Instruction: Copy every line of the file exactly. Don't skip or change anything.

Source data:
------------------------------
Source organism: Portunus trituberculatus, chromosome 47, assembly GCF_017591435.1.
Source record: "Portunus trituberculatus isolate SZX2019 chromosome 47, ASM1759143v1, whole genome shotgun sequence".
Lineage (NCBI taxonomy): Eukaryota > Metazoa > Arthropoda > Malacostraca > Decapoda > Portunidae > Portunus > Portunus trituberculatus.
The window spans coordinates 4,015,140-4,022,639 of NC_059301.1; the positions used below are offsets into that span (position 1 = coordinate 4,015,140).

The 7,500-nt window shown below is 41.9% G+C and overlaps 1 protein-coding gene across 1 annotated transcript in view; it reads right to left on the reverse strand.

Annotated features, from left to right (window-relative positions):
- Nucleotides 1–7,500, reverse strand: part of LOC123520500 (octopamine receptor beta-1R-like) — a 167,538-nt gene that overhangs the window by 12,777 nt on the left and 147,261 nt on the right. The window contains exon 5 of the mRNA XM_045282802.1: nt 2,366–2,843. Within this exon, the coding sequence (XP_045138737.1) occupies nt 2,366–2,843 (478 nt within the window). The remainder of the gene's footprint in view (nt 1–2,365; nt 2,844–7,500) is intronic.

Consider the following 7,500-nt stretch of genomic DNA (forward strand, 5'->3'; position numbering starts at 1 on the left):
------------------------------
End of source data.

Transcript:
Source organism: Portunus trituberculatus, chromosome 47, assembly GCF_017591435.1.
Source record: "Portunus trituberculatus isolate SZX2019 chromosome 47, ASM1759143v1, whole genome shotgun sequence".
Lineage (NCBI taxonomy): Eukaryota > Metazoa > Arthropoda > Malacostraca > Decapoda > Portunidae > Portunus > Portunus trituberculatus.
The window spans coordinates 4,015,140-4,022,639 of NC_059301.1; the positions used below are offsets into that span (position 1 = coordinate 4,015,140).

The 7,500-nt window shown below is 41.9% G+C and overlaps 1 protein-coding gene across 1 annotated transcript in view; it reads right to left on the reverse strand.

Annotated features, from left to right (window-relative positions):
- Nucleotides 1–7,500, reverse strand: part of LOC123520500 (octopamine receptor beta-1R-like) — a 167,538-nt gene that overhangs the window by 12,777 nt on the left and 147,261 nt on the right. The window contains exon 5 of the mRNA XM_045282802.1: nt 2,366–2,843. Within this exon, the coding sequence (XP_045138737.1) occupies nt 2,366–2,843 (478 nt within the window). The remainder of the gene's footprint in view (nt 1–2,365; nt 2,844–7,500) is intronic.

Consider the following 7,500-nt stretch of genomic DNA (forward strand, 5'->3'; position numbering starts at 1 on the left):